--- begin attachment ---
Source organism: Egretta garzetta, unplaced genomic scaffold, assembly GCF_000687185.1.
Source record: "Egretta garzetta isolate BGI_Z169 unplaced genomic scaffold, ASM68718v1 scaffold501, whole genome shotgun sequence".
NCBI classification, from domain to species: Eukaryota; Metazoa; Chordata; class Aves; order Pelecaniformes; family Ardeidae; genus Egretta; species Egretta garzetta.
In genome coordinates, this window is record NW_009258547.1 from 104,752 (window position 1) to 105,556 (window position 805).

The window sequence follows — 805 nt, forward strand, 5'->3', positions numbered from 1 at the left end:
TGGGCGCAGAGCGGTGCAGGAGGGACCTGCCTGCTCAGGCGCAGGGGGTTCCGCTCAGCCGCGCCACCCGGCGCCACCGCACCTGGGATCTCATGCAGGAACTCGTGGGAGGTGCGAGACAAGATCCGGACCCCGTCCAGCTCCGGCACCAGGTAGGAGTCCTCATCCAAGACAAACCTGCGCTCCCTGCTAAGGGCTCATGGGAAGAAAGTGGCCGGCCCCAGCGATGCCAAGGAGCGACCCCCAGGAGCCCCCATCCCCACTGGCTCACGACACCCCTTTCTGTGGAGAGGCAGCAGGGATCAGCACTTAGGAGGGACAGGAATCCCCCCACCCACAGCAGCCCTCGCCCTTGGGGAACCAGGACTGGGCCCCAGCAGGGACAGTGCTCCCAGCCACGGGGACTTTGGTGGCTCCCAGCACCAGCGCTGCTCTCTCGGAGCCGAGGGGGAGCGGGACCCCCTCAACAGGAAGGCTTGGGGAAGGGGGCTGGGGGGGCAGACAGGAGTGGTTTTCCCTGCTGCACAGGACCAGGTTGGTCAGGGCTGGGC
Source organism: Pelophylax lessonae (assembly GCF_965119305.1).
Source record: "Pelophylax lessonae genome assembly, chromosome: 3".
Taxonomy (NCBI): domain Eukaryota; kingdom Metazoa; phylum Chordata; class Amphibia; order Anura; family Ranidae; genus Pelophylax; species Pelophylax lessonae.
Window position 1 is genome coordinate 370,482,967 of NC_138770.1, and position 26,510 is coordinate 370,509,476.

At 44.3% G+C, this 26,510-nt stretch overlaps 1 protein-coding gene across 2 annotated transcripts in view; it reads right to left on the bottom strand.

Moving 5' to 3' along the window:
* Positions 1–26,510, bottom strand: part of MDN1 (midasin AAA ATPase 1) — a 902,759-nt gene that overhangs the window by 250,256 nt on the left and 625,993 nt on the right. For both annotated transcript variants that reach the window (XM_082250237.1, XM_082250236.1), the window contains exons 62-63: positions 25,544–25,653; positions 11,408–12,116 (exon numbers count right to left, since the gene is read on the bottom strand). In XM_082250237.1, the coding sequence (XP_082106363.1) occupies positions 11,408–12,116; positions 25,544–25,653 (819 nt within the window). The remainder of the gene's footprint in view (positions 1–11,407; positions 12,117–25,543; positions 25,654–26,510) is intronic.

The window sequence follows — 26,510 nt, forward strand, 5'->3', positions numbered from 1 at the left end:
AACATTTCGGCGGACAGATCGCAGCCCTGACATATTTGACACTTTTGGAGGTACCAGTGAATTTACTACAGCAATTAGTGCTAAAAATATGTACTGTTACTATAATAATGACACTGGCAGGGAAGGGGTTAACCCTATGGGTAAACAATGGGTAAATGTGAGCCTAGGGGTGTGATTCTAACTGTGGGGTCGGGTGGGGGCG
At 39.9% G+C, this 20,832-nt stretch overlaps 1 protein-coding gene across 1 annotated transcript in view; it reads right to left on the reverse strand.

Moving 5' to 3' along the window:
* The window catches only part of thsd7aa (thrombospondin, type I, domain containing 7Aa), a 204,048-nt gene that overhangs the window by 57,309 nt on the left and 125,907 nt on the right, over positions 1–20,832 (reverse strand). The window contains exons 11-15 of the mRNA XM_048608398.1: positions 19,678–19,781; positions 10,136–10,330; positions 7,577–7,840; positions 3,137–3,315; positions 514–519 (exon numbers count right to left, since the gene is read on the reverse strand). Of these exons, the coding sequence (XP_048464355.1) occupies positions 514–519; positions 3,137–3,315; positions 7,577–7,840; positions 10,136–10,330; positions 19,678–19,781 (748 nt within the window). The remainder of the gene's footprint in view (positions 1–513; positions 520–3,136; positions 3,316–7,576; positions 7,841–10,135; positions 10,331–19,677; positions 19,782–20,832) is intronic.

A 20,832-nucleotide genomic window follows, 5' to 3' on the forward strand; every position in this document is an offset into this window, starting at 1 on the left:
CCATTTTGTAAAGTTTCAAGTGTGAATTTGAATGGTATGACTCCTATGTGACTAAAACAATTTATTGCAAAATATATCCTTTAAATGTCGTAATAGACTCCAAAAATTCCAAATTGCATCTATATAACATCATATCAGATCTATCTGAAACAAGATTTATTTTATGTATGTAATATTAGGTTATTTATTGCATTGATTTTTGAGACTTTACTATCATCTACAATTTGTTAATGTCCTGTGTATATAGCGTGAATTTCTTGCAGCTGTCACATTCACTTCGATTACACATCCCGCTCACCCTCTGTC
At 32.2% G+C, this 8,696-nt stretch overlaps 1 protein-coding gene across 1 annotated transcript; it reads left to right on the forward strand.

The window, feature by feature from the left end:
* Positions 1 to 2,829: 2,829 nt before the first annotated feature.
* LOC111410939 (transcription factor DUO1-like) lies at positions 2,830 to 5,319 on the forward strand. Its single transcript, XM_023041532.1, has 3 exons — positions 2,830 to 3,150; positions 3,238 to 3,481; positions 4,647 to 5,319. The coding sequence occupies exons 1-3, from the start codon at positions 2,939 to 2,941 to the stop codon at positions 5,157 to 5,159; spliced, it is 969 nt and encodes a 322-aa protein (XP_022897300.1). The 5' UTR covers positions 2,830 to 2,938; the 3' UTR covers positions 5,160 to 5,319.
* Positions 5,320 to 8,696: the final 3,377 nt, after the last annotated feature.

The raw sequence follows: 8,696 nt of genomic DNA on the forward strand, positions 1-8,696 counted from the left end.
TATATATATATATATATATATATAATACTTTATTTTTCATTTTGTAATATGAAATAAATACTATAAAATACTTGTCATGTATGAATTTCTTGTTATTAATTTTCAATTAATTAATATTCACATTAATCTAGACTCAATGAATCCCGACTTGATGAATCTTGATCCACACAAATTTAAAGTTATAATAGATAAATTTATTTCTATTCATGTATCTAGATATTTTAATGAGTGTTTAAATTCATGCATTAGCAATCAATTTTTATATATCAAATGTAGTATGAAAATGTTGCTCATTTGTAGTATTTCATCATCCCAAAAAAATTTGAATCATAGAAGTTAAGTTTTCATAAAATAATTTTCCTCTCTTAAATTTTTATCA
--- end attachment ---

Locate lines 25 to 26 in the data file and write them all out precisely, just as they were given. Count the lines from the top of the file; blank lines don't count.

* Positions 5,320 to 8,696: the final 3,377 nt, after the last annotated feature.

The raw sequence follows: 8,696 nt of genomic DNA on the forward strand, positions 1-8,696 counted from the left end.